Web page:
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July 25 — About half of the 48,000 domestic companies listed on the 85 major securities exchanges worldwide use international financial reporting standards, the IFRS Foundation says.
The London-based foundation—which oversees the work of the International Accounting Standards Board—estimated in a July 25 analysis that most or all of nearly 25.000 companies on the World Federation of Exchanges and the Federation of European and Asian Stock Exchanges must use IFRS.
The foundation arrived at its conclusions by combining information on IFRS use in its jurisdiction profiles with data about the number of listed companies published on the two associations' web sites through late 2015.
Together, the two security-exchange groups tallied 47,818 domestic listed companies, of which 24,823 operate in jurisdictions that require IFRS use by all or most companies.
International accounting standards are permitted or required for at least some of an additional pool of 3,752 companies.
The analysis is based on assumptions about IFRS use that offer a “reasonable”—though not necessarily foolproof—estimate of the number of companies using international standards worldwide, the foundation said.
“We believe that the margin for error due to those assumptions is small and does not materially affect the IFRS adoption picture,” it said.
Another listed 18,553 companies aren't required or permitted to use IFRS. Instead, they use local standards, of which 80 percent are listed in China, India, Japan and the U.S.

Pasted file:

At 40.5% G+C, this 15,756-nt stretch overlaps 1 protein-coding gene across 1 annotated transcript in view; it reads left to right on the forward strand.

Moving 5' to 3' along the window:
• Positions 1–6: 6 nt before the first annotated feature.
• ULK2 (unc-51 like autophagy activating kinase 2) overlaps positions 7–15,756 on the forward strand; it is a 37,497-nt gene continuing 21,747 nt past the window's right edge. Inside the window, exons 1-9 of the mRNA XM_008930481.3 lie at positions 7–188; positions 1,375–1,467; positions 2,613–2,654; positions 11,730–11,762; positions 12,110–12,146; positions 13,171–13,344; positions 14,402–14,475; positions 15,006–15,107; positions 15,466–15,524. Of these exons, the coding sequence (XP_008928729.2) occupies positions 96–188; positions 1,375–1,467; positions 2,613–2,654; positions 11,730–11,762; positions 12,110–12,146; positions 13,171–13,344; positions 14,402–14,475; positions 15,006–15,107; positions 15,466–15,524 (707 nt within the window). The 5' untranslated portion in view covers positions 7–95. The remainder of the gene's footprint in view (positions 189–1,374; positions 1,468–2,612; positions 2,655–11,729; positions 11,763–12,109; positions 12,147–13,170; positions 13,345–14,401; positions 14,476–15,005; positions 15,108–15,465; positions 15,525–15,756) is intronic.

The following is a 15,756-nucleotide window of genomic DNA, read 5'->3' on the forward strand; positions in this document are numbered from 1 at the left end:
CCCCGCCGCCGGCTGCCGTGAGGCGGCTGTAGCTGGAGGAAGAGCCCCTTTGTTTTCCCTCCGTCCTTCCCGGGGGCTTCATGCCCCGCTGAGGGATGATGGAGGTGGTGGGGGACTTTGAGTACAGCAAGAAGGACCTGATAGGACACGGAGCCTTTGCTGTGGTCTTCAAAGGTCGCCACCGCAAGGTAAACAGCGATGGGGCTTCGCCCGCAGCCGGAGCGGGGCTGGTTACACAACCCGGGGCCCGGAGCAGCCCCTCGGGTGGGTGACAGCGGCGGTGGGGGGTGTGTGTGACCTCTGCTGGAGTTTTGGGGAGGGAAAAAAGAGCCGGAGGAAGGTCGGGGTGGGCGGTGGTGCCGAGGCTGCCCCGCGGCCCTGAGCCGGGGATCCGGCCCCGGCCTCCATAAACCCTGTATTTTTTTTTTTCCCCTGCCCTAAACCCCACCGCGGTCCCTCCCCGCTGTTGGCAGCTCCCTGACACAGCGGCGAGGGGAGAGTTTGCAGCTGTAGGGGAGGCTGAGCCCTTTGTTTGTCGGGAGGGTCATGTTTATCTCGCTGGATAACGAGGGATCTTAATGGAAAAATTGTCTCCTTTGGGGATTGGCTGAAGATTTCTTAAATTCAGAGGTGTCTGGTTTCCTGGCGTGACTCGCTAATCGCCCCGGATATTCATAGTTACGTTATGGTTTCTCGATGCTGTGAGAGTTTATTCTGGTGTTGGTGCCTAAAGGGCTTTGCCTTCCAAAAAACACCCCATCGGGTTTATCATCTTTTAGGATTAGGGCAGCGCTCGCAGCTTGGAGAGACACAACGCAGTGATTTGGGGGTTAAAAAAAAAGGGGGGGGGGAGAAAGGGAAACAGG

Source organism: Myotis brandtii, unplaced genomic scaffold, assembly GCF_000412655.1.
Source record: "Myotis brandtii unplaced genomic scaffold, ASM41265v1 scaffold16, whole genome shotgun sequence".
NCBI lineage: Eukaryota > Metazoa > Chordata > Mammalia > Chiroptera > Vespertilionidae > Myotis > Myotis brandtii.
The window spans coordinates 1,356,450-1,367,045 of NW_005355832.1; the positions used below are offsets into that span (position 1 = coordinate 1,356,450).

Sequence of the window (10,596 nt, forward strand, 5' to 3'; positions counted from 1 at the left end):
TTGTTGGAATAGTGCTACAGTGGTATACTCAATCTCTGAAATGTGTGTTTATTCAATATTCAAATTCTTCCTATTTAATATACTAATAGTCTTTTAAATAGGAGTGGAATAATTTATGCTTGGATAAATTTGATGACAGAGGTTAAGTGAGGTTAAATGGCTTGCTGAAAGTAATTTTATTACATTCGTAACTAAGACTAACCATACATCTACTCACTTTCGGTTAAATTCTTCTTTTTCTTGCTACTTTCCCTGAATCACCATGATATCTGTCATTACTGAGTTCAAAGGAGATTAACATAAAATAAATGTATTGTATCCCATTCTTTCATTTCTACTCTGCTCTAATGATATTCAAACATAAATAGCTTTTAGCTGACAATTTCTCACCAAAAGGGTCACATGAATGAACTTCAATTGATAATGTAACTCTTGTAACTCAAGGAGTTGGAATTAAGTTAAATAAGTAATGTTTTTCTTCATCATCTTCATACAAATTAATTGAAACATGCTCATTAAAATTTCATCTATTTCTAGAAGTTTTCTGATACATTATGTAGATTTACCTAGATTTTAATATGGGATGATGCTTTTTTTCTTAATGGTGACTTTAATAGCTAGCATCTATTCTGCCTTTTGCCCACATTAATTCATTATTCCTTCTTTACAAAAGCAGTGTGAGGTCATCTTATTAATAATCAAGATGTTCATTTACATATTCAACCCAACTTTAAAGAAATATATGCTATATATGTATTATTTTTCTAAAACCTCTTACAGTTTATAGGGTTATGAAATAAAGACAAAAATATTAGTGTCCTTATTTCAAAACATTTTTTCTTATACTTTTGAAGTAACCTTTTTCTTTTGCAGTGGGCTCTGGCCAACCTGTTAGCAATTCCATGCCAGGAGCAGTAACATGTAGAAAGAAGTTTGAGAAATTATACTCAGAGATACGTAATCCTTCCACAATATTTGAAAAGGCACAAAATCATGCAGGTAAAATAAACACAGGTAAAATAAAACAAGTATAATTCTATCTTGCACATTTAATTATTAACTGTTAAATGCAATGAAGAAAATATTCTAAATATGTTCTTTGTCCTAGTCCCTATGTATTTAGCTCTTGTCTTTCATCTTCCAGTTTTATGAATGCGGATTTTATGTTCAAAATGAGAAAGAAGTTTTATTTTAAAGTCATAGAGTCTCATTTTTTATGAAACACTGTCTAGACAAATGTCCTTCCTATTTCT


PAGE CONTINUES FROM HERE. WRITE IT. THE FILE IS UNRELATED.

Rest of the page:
The foundation said 690 companies are listed in jurisdictions without a known accounting framework.
Some jurisdictions allow but don't require IFRS use by foreign listed companies,the analysis said, though their numbers are relatively small.
“We are working to get better data on the choices that foreign listed companies have made,” the foundation said.
The number of listed companies using international accounting standards is set to grow as more jurisdictions adopt IFRS (09 APPR 1004, 11/22/13).
Saudi Arabia, for instance, currently requires financial institutions to use IFRS, but currently doesn't set the same obligations for all listed companies.
The country, however, “is in the process of adopting IFRS Standards as a requirement for all listed companies effective in 2017,” the analysis said.
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The analysis is available at http://www.ifrs.org/Use-around-the-world/Pages/listed-companies-using-ifrs-standards-globally.aspx.
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